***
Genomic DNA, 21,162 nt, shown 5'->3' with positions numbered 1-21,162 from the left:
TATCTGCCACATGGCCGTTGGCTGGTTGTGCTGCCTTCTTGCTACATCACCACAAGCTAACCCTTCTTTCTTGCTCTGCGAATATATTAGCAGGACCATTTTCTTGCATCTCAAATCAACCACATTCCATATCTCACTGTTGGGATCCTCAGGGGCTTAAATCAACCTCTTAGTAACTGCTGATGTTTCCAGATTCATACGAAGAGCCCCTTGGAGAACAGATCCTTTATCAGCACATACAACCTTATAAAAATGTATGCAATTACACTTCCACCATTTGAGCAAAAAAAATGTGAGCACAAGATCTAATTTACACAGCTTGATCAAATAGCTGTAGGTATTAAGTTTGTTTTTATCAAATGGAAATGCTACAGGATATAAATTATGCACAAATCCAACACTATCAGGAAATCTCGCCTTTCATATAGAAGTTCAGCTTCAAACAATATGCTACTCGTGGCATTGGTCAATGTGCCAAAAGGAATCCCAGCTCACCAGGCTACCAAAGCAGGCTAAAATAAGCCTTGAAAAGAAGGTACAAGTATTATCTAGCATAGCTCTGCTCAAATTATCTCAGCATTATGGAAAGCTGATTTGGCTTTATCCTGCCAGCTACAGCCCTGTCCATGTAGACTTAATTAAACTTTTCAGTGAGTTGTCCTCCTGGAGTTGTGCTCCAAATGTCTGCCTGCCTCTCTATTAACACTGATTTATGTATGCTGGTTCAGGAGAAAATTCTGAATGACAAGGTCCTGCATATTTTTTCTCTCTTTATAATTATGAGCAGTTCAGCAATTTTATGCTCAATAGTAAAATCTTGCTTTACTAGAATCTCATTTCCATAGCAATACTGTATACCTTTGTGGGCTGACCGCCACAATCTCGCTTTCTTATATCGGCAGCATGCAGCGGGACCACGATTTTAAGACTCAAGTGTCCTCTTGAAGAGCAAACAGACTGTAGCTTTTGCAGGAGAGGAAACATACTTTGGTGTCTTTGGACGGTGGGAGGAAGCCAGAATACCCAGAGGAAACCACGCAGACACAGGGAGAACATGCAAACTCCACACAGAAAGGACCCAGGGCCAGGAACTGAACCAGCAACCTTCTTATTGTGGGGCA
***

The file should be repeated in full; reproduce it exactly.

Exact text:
Genomic DNA, 21,162 nt, shown 5'->3' with positions numbered 1-21,162 from the left:
TATCTGCCACATGGCCGTTGGCTGGTTGTGCTGCCTTCTTGCTACATCACCACAAGCTAACCCTTCTTTCTTGCTCTGCGAATATATTAGCAGGACCATTTTCTTGCATCTCAAATCAACCACATTCCATATCTCACTGTTGGGATCCTCAGGGGCTTAAATCAACCTCTTAGTAACTGCTGATGTTTCCAGATTCATACGAAGAGCCCCTTGGAGAACAGATCCTTTATCAGCACATACAACCTTATAAAAATGTATGCAATTACACTTCCACCATTTGAGCAAAAAAAATGTGAGCACAAGATCTAATTTACACAGCTTGATCAAATAGCTGTAGGTATTAAGTTTGTTTTTATCAAATGGAAATGCTACAGGATATAAATTATGCACAAATCCAACACTATCAGGAAATCTCGCCTTTCATATAGAAGTTCAGCTTCAAACAATATGCTACTCGTGGCATTGGTCAATGTGCCAAAAGGAATCCCAGCTCACCAGGCTACCAAAGCAGGCTAAAATAAGCCTTGAAAAGAAGGTACAAGTATTATCTAGCATAGCTCTGCTCAAATTATCTCAGCATTATGGAAAGCTGATTTGGCTTTATCCTGCCAGCTACAGCCCTGTCCATGTAGACTTAATTAAACTTTTCAGTGAGTTGTCCTCCTGGAGTTGTGCTCCAAATGTCTGCCTGCCTCTCTATTAACACTGATTTATGTATGCTGGTTCAGGAGAAAATTCTGAATGACAAGGTCCTGCATATTTTTTCTCTCTTTATAATTATGAGCAGTTCAGCAATTTTATGCTCAATAGTAAAATCTTGCTTTACTAGAATCTCATTTCCATAGCAATACTGTATACCTTTGTGGGCTGACCGCCACAATCTCGCTTTCTTATATCGGCAGCATGCAGCGGGACCACGATTTTAAGACTCAAGTGTCCTCTTGAAGAGCAAACAGACTGTAGCTTTTGCAGGAGAGGAAACATACTTTGGTGTCTTTGGACGGTGGGAGGAAGCCAGAATACCCAGAGGAAACCACGCAGACACAGGGAGAACATGCAAACTCCACACAGAAAGGACCCAGGGCCAGGAACTGAACCAGCAACCTTCTTATTGTGGGGCA